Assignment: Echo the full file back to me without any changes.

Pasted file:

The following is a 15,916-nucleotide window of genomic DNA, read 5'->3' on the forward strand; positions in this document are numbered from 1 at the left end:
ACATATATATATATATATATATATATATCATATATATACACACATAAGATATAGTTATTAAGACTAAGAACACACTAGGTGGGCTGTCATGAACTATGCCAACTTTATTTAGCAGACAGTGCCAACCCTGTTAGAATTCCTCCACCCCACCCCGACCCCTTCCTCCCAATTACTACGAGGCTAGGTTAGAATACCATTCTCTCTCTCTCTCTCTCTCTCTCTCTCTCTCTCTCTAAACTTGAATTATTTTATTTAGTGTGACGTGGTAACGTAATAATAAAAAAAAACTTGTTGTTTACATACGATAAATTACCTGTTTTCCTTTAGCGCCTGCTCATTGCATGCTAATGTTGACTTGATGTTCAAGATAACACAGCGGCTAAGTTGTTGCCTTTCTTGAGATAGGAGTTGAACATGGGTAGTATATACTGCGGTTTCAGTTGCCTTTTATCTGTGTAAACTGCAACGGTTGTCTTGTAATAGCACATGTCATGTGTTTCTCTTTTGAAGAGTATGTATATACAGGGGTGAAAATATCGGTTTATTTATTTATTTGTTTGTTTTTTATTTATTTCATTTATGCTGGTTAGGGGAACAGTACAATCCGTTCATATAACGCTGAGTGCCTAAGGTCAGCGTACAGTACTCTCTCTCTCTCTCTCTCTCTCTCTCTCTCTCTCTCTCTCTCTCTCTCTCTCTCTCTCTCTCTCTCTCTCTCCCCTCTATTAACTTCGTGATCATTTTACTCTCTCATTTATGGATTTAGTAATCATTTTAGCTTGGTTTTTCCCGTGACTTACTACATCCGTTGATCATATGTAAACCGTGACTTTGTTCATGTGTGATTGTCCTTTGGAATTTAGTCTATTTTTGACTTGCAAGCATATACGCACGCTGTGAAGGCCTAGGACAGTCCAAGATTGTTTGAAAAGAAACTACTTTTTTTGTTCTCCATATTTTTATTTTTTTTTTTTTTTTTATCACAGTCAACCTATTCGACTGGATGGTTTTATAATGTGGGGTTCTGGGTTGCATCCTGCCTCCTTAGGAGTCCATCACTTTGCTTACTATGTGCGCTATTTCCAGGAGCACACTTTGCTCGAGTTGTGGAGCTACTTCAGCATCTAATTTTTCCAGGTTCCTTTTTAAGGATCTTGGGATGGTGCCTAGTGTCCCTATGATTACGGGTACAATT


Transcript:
The following is a 15,916-nucleotide window of genomic DNA, read 5'->3' on the forward strand; positions in this document are numbered from 1 at the left end:
ACATATATATATATATATATATATATATCATATATATACACACATAAGATATAGTTATTAAGACTAAGAACACACTAGGTGGGCTGTCATGAACTATGCCAACTTTATTTAGCAGACAGTGCCAACCCTGTTAGAATTCCTCCACCCCACCCCGACCCCTTCCTCCCAATTACTACGAGGCTAGGTTAGAATACCATTCTCTCTCTCTCTCTCTCTCTCTCTCTCTCTCTCTCTAAACTTGAATTATTTTATTTAGTGTGACGTGGTAACGTAATAATAAAAAAAAACTTGTTGTTTACATACGATAAATTACCTGTTTTCCTTTAGCGCCTGCTCATTGCATGCTAATGTTGACTTGATGTTCAAGATAACACAGCGGCTAAGTTGTTGCCTTTCTTGAGATAGGAGTTGAACATGGGTAGTATATACTGCGGTTTCAGTTGCCTTTTATCTGTGTAAACTGCAACGGTTGTCTTGTAATAGCACATGTCATGTGTTTCTCTTTTGAAGAGTATGTATATACAGGGGTGAAAATATCGGTTTATTTATTTATTTGTTTGTTTTTTATTTATTTCATTTATGCTGGTTAGGGGAACAGTACAATCCGTTCATATAACGCTGAGTGCCTAAGGTCAGCGTACAGTACTCTCTCTCTCTCTCTCTCTCTCTCTCTCTCTCTCTCTCTCTCTCTCTCTCTCTCTCTCTCTCTCTCTCTCTCCCCTCTATTAACTTCGTGATCATTTTACTCTCTCATTTATGGATTTAGTAATCATTTTAGCTTGGTTTTTCCCGTGACTTACTACATCCGTTGATCATATGTAAACCGTGACTTTGTTCATGTGTGATTGTCCTTTGGAATTTAGTCTATTTTTGACTTGCAAGCATATACGCACGCTGTGAAGGCCTAGGACAGTCCAAGATTGTTTGAAAAGAAACTACTTTTTTTGTTCTCCATATTTTTATTTTTTTTTTTTTTTTTATCACAGTCAACCTATTCGACTGGATGGTTTTATAATGTGGGGTTCTGGGTTGCATCCTGCCTCCTTAGGAGTCCATCACTTTGCTTACTATGTGCGCTATTTCCAGGAGCACACTTTGCTCGAGTTGTGGAGCTACTTCAGCATCTAATTTTTCCAGGTTCCTTTTTAAGGATCTTGGGATGGTGCCTAGTGTCCCTATGATTACGGGTACAATT